was limited in its variety, but what there was was often excellent. Breakfasts
mostly consisted of bland omelets and fries, lunch and dinner of a selection of
fish, prawns, crayfish and, always, fries. Apart from a few prized tomatoes,
vegetables were scarce. Butter was sometimes available if you knew how to ask
for it. The local bread was excellent. The fresh fish was always superb, cooked
over an open fire in the kitchen. How the cook survived in that kitchen when
even outside the tropical heat was unbearable, was beyond me.
meals were had outside on the large verandah in front of the Atlantis
restaurant. Under the palm trees there was usually some shade and at night under
the stars there was often a pleasant breeze.
typical underwater terrain immediately off the beach on the reef flats consists
of large expanses of sand interrupted by expansive beds of grass. There are
isolated rock and coral formations within a few metres of the sandy beach, and
further out the scattered coral clumps become closer together. Approximately 100
to 500 metres from the beach one particular dark tubular coral often dominates
the complete sub-strate to the exclusion of almost every other type of coral. At
this point there is typically a drop-off down to more than 100 metres depth. The
entire drop-off often appears to be covered in this same dark monotonous tubular
coral with very little evidence of life either during the day or during our many
night dives. By contrast the coral heads in the sandy shallows harbour a
magnificent variety of small coral fish and invertebrates. The rocky reefs just
off the beach are filled with a rich cross-section of tropical Indo-Pacific reef
life, all accessible in just a few metres of water by donning a mask and
simple wooden fishing boat with a tiny outboard motor was our modest but
effective transport out to the reef under the guidance of an Italian couple of
allegedly experienced divers. They had clearly gone 'tropo', an affliction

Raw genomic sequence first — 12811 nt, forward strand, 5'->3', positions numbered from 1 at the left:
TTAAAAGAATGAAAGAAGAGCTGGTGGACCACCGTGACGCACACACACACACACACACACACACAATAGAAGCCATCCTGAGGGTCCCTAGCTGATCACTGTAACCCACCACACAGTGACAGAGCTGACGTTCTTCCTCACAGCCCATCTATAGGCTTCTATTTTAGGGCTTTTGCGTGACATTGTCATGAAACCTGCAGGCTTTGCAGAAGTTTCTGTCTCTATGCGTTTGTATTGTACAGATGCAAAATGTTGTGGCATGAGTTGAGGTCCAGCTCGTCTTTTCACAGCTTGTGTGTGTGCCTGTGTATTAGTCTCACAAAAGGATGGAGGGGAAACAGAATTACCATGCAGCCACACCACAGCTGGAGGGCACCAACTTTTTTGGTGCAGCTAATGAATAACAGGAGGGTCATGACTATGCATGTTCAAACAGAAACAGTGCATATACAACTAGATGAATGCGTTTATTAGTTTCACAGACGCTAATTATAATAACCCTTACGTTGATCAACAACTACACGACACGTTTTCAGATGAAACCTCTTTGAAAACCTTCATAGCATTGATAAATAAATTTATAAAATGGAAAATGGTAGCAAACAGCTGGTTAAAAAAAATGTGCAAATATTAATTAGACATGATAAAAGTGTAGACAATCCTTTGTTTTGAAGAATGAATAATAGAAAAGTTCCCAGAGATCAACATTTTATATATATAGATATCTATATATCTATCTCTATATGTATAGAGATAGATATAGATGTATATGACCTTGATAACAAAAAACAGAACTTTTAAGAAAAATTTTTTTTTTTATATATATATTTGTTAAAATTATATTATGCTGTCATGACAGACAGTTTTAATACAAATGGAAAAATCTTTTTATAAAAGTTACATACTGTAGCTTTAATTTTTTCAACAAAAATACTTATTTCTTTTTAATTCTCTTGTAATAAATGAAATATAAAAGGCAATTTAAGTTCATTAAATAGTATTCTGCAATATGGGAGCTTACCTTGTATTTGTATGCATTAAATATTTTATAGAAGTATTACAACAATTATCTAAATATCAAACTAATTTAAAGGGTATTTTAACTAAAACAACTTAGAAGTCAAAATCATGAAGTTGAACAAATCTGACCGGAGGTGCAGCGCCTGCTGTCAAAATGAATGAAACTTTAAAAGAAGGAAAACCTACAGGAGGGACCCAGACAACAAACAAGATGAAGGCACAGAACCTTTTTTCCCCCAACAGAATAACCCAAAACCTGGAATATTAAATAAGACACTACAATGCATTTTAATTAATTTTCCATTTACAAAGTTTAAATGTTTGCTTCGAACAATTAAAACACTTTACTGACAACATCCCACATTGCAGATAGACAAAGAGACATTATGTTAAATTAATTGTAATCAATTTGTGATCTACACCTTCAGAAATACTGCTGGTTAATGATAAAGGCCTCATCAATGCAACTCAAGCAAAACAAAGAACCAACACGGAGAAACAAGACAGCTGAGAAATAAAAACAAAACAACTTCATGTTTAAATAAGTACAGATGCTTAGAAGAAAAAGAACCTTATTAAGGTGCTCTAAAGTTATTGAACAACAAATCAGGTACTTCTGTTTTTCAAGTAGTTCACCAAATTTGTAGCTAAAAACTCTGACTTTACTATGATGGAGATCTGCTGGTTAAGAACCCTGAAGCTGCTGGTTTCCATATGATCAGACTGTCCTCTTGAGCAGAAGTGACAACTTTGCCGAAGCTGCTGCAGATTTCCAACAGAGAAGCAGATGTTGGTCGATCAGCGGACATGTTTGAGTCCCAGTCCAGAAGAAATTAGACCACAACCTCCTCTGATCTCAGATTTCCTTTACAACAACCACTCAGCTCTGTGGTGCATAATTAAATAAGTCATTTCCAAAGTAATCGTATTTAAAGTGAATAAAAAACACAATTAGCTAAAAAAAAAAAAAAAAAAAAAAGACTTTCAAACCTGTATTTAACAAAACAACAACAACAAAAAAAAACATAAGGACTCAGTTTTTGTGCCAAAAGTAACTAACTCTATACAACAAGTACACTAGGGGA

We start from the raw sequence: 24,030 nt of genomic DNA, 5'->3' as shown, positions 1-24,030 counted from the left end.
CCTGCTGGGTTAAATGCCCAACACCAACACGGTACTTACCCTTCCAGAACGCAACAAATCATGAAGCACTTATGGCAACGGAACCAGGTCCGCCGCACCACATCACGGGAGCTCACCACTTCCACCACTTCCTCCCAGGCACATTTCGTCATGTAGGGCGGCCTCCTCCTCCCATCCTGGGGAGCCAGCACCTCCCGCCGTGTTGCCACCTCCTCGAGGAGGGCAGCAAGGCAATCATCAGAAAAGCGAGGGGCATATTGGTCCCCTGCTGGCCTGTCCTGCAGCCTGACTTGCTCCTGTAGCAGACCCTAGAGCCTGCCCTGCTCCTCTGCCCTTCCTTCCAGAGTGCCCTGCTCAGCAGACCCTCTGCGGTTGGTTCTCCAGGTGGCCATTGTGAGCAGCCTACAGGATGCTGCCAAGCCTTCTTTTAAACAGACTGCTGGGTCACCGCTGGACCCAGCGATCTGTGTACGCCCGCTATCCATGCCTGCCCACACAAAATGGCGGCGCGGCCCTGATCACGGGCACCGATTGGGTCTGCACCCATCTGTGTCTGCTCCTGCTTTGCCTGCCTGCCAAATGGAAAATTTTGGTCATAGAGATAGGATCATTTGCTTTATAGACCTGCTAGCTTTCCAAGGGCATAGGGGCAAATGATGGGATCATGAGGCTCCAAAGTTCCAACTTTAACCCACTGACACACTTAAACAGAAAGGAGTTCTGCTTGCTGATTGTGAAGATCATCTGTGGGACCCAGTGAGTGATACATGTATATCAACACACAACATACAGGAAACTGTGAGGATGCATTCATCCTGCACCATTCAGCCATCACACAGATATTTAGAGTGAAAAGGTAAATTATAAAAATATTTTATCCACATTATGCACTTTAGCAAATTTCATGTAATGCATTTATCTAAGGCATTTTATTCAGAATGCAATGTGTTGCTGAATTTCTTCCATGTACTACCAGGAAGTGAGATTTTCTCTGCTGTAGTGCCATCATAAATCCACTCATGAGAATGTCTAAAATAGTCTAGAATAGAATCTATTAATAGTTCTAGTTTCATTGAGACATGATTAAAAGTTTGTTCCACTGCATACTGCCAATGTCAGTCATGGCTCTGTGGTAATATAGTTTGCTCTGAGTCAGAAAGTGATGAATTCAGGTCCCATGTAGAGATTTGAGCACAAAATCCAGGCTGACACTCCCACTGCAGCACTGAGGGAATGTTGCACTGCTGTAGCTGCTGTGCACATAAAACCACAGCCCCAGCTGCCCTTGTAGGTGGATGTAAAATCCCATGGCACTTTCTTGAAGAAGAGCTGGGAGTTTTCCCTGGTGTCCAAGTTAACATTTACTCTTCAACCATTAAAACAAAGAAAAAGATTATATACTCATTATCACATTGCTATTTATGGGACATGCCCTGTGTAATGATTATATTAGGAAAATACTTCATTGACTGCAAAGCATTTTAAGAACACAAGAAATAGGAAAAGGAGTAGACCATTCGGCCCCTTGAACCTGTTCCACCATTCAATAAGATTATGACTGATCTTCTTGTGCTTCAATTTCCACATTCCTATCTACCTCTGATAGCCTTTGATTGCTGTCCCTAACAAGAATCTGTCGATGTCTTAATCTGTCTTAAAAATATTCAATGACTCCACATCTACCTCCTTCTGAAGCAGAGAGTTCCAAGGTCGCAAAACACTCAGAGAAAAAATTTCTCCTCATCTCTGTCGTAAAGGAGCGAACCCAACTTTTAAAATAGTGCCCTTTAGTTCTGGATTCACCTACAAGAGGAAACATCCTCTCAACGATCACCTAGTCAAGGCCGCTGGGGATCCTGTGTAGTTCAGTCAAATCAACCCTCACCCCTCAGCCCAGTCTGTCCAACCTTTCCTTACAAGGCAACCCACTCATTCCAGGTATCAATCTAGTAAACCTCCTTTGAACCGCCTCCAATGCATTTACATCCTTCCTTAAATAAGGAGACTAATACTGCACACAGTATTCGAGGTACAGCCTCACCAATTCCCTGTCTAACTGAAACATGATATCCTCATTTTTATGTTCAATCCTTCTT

common in the tropics as a result of too much sun and too little stimulation.
They treated each dive with the interest, imagination and animation of bored
East German government bureaucrats. Information could easily be prised out of
them with a large crowbar. After the third day we were diving without them.
Every new spot we found was a surprise and we were no longer subject to bouts of
the eastern side of Wimbe bay we photographed a few really unusual small fish
including the rare leaf scorpion Taenianotus
triacanthus. Across the bay, at Ponta Said Ali, we encountered the black and
blue variety of the ribbon eel Rhinomuraena
quaesita. The most disappointing part of this underwater experience near the
inhabited areas of the coastline was the complete lack of any of the larger
common reef fish. It appears as if all the reef fish larger than 5 centimetres
in length have been taken by the local fishermen as they walk the reef spanning
large fine nets between them. This is a relentless process that continues day
and night and is perhaps an understandable necessity for a hungry people whose
ecological awareness features very low down their hierarchy of needs. We once
got our propellers caught in one of these nets at night and only then realised
that there was a person attached to each end of the net. They hadn't made a
single sound throughout this incident!
beds of stag horn coral (Acropora sp.) make
effective hiding places for some exotic juvenile reef fish. Underneath large
rocks we found many juvenile emperor angelfish Pomacanthus imperator, as well as juvenile triggerfish and
butterflyfish, although we did not see a single adult in all the time we spent
in this particular area.
some disappointments there were two highlights to our diving at Pemba: soft
corals and night diving.
corals are related to the familiar reef-building hard corals and are sometimes